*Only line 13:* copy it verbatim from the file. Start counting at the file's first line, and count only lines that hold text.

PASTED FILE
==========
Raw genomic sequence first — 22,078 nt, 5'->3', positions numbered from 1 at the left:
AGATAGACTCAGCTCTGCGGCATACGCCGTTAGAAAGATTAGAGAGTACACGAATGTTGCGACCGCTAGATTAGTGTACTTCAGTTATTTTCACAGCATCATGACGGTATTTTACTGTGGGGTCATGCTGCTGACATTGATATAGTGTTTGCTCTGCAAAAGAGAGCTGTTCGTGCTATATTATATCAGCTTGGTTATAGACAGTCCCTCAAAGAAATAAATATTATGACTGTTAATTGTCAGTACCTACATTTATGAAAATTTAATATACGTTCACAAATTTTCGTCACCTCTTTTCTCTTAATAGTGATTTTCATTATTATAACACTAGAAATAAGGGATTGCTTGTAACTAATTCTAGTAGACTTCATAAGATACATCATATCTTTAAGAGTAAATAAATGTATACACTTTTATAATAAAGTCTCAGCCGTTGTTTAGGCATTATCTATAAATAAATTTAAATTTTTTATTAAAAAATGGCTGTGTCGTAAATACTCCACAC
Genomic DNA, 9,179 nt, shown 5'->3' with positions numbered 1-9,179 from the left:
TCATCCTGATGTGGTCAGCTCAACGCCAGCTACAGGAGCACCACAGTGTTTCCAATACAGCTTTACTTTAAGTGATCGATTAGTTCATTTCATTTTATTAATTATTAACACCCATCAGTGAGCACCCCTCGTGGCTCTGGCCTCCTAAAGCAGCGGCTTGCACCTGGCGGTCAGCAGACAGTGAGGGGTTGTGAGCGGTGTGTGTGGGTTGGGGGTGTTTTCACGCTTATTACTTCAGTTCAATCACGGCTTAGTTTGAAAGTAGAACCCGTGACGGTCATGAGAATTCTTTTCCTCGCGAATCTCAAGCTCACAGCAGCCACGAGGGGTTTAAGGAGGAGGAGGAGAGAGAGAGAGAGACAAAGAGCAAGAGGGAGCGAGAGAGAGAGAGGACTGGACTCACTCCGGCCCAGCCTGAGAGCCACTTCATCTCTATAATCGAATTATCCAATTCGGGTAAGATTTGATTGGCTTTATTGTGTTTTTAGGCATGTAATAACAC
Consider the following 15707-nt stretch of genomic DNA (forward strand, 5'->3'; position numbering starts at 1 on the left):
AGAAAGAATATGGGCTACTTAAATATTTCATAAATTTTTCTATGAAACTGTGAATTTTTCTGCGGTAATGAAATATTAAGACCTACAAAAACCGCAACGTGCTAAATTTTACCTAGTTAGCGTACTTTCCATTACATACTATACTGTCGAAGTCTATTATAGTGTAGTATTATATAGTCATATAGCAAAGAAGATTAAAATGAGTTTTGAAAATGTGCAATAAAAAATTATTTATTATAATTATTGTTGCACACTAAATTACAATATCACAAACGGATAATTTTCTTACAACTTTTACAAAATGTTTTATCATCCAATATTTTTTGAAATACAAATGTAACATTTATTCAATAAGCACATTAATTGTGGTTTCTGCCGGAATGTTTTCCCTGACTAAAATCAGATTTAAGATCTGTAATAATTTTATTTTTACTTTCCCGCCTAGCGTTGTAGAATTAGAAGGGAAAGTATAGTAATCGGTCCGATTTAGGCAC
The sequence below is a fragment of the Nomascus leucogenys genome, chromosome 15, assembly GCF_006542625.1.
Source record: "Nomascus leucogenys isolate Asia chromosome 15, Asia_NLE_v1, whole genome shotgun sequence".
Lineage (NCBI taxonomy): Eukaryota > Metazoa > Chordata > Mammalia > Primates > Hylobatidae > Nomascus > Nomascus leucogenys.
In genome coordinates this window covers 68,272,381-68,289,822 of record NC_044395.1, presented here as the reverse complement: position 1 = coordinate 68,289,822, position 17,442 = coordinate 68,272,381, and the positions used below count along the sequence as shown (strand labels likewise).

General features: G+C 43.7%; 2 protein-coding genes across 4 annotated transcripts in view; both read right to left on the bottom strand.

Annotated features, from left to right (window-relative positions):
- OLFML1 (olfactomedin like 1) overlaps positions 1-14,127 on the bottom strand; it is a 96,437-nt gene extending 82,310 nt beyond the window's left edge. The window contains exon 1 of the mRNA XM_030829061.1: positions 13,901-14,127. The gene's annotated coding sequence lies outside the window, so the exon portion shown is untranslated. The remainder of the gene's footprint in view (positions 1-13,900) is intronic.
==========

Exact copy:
- OLFML1 (olfactomedin like 1) overlaps positions 1-14,127 on the bottom strand; it is a 96,437-nt gene extending 82,310 nt beyond the window's left edge. The window contains exon 1 of the mRNA XM_030829061.1: positions 13,901-14,127. The gene's annotated coding sequence lies outside the window, so the exon portion shown is untranslated. The remainder of the gene's footprint in view (positions 1-13,900) is intronic.